E. Motion for More Definite Statement
Defendants argue that in the event that the Court does not dismiss Plaintiff's claims, Defendants move for a more definite statement under Federal Rule of Civil Procedure 12(e). Rule 12(e) provides:
A party may move for a more definite statement of a pleading to which a responsive pleading is allowed but which is so vague or ambiguous that the party cannot reasonably prepare a response. The motion must be made before filing a responsive pleading and must point out the defects complained of and the details desired.
Defendants state that they: seek clarification of plaintiff's claims against each and every defendant in both their individual and official capacities to expedite both discovery and law and motion. A reading of the complaint, especially with regard to the third and fourth causes of action indicates that the complaint is ambiguous and confusing in terms of what legal claims plaintiff is proceeding.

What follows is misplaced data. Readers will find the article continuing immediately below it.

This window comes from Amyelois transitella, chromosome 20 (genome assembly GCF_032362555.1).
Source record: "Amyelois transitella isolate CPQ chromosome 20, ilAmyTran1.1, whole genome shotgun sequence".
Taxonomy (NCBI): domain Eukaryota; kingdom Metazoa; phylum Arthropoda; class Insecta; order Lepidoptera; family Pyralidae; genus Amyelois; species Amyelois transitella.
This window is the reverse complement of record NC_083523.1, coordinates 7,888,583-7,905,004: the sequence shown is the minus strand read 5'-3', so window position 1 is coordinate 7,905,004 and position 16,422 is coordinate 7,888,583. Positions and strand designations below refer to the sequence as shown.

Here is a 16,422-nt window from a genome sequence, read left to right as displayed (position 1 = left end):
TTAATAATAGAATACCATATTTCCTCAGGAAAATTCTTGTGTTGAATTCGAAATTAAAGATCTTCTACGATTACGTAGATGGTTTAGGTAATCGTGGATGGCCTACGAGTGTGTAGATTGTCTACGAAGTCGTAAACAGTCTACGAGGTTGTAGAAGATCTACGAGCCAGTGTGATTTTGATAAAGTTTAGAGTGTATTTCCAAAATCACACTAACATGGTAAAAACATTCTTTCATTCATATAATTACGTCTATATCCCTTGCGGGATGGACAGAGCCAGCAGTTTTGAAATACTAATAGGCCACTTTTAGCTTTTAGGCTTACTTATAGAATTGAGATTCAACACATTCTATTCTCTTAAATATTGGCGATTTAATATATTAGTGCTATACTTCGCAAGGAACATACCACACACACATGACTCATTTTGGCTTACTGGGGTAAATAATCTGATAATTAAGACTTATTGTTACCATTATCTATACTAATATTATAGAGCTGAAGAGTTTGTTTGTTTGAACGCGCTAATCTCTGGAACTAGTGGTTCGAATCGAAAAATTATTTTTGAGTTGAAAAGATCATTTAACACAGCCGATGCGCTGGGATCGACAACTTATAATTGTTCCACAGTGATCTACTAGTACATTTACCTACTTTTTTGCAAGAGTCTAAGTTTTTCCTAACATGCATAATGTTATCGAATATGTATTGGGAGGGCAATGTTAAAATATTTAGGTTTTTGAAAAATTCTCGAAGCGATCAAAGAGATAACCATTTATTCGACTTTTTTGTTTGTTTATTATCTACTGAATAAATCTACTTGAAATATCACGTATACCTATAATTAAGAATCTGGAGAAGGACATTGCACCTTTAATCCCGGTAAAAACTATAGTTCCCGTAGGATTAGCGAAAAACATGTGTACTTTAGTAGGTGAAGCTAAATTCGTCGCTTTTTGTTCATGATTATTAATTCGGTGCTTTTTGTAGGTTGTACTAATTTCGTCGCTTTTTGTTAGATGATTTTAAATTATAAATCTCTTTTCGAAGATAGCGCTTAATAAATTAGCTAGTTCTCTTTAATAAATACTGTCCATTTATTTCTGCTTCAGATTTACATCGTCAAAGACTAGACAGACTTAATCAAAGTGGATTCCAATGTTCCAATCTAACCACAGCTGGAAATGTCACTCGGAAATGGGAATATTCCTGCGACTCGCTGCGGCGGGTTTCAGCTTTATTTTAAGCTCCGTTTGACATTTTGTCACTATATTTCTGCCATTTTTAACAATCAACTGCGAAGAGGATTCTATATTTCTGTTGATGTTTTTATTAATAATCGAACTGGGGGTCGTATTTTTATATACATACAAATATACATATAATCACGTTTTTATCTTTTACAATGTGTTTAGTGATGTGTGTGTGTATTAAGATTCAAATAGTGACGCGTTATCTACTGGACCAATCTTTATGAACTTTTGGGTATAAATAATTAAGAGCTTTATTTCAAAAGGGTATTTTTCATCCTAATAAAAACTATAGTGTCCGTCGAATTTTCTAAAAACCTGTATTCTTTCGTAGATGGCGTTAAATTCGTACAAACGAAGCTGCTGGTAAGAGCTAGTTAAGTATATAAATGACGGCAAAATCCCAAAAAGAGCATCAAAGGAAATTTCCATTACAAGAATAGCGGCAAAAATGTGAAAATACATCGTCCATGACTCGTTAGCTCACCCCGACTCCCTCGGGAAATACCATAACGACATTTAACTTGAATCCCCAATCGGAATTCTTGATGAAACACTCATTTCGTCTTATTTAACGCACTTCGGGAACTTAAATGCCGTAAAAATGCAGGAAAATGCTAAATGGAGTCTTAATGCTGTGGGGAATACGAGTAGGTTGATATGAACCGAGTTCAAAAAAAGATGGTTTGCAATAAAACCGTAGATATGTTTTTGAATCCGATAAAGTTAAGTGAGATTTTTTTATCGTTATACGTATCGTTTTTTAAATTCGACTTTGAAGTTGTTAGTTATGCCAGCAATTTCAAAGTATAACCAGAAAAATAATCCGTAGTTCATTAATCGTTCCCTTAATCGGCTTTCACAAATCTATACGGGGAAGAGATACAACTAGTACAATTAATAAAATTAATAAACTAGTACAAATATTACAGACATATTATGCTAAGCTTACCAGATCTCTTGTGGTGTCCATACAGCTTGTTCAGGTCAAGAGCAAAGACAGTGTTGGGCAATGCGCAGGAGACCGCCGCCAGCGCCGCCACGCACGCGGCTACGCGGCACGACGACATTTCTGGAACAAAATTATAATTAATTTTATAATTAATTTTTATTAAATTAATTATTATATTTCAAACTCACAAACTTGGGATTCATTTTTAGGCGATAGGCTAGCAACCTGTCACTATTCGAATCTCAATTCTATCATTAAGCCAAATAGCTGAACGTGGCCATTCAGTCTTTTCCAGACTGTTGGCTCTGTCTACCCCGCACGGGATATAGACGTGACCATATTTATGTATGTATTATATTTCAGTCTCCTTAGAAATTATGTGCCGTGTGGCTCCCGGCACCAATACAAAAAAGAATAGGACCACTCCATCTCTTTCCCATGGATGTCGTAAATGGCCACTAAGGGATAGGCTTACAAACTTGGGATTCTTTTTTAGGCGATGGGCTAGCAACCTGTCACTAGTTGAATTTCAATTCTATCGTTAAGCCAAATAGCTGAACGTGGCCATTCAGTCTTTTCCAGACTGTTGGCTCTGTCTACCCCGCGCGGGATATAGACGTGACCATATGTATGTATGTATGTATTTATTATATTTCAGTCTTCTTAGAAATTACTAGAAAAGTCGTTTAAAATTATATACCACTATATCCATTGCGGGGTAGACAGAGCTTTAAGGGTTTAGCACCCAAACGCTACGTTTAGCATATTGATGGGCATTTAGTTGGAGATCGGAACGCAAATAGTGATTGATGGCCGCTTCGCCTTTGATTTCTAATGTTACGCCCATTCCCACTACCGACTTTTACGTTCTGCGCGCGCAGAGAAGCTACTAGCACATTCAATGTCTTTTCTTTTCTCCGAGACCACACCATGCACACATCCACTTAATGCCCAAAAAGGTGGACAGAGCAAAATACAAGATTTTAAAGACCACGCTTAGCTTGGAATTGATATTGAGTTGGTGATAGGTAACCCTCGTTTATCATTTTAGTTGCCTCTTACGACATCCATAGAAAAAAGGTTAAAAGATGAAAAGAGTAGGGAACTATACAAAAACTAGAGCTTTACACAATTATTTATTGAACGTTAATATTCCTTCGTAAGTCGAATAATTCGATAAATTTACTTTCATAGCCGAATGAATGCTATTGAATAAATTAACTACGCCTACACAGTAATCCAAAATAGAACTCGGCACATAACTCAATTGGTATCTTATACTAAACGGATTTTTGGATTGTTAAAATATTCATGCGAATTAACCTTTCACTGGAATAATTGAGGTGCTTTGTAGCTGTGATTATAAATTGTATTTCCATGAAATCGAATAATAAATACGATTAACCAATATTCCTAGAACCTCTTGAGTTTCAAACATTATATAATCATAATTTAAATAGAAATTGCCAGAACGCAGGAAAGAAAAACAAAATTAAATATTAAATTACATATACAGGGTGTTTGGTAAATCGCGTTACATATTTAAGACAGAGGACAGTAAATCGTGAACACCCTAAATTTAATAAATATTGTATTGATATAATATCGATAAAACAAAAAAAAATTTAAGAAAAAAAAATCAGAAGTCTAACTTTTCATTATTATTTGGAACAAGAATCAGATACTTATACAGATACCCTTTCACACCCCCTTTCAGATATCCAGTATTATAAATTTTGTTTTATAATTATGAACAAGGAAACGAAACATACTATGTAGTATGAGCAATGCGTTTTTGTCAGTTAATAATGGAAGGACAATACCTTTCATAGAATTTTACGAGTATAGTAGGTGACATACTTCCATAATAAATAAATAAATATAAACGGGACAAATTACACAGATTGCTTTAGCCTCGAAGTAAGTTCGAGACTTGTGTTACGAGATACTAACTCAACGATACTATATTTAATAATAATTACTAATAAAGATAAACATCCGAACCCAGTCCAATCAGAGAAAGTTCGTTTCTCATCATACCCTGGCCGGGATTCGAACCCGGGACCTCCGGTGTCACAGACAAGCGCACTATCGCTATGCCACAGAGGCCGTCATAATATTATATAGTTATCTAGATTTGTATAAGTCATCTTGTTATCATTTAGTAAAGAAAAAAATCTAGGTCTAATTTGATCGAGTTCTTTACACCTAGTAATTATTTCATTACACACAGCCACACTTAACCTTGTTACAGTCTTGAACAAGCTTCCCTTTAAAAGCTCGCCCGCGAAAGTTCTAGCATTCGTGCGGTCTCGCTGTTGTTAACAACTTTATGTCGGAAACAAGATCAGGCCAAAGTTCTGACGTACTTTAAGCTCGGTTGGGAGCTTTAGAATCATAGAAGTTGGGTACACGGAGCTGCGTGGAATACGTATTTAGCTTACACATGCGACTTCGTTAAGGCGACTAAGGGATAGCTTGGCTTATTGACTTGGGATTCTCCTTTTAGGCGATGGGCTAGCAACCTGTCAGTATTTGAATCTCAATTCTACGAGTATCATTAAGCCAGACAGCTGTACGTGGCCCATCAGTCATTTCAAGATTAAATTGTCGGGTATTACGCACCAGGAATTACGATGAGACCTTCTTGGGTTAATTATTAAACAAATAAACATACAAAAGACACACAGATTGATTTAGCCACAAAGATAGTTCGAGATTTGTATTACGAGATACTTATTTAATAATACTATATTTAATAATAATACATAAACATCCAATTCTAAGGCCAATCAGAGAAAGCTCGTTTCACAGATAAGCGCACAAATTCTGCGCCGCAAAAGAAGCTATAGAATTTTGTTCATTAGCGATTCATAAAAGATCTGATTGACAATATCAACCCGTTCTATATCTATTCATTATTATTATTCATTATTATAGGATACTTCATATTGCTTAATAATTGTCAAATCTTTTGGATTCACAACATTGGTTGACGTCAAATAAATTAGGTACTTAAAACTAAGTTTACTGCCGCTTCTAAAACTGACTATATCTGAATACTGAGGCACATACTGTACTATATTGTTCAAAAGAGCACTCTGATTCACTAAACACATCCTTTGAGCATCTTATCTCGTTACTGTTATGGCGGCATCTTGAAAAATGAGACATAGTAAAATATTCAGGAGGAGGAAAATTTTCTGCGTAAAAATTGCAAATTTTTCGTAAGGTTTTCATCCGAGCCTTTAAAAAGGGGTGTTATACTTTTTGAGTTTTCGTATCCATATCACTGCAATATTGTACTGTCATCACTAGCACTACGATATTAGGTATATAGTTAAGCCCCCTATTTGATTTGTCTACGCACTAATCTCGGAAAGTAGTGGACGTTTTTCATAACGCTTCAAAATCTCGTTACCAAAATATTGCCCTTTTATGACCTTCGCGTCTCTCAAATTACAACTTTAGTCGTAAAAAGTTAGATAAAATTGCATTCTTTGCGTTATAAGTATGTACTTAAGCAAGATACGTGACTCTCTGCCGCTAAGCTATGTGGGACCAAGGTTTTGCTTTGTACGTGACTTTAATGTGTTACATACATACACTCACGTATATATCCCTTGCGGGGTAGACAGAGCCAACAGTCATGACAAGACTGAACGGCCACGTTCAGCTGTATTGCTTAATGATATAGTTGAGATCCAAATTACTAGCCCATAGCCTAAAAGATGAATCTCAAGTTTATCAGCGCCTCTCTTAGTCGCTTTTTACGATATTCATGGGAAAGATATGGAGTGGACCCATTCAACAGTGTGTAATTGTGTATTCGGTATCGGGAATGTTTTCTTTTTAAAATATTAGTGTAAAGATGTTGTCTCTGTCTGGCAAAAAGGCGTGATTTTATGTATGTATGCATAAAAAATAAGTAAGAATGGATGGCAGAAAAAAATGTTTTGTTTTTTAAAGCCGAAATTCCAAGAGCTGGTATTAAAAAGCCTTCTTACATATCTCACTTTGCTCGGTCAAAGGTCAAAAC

(Mot. to Dismiss 22:3-7.) The Court will deny Defendants' motion. The Court acknowledges that Plaintiff's pro se pleading is organized in a slightly confusing manner. Plaintiff delineates his claims into four separate causes of actions, "excessive force," "unnecessary prolonging of pain," "hazardous living conditions," and "life's basic necessities." (Compl. 6-9.) Conceptually, Plaintiff is attempting to raise separate causes of action for Defendants' decisions: (1) to utilize the chemical agent, (2) to delay Plaintiff's extraction from his cell, (3) to place Plaintiff back in the cell without decontaminating it, and 4) to deprive Plaintiff of certain personal hygiene items, clothing, and bedding to exacerbate his exposure to the chemical agent. Whether Plaintiff's allegations are construed as four separate "causes of action" or as a single "cause of action" has little practical significance, as either way, Plaintiff has alleged sufficient facts to satisfy the federal pleading requirements. Plaintiff is suing Defendants for the violation of his rights guaranteed by the Eighth Amendment stemming from an incident involving the use of a pepper spray-like chemical agent that allegedly occurred on February 28, 2007.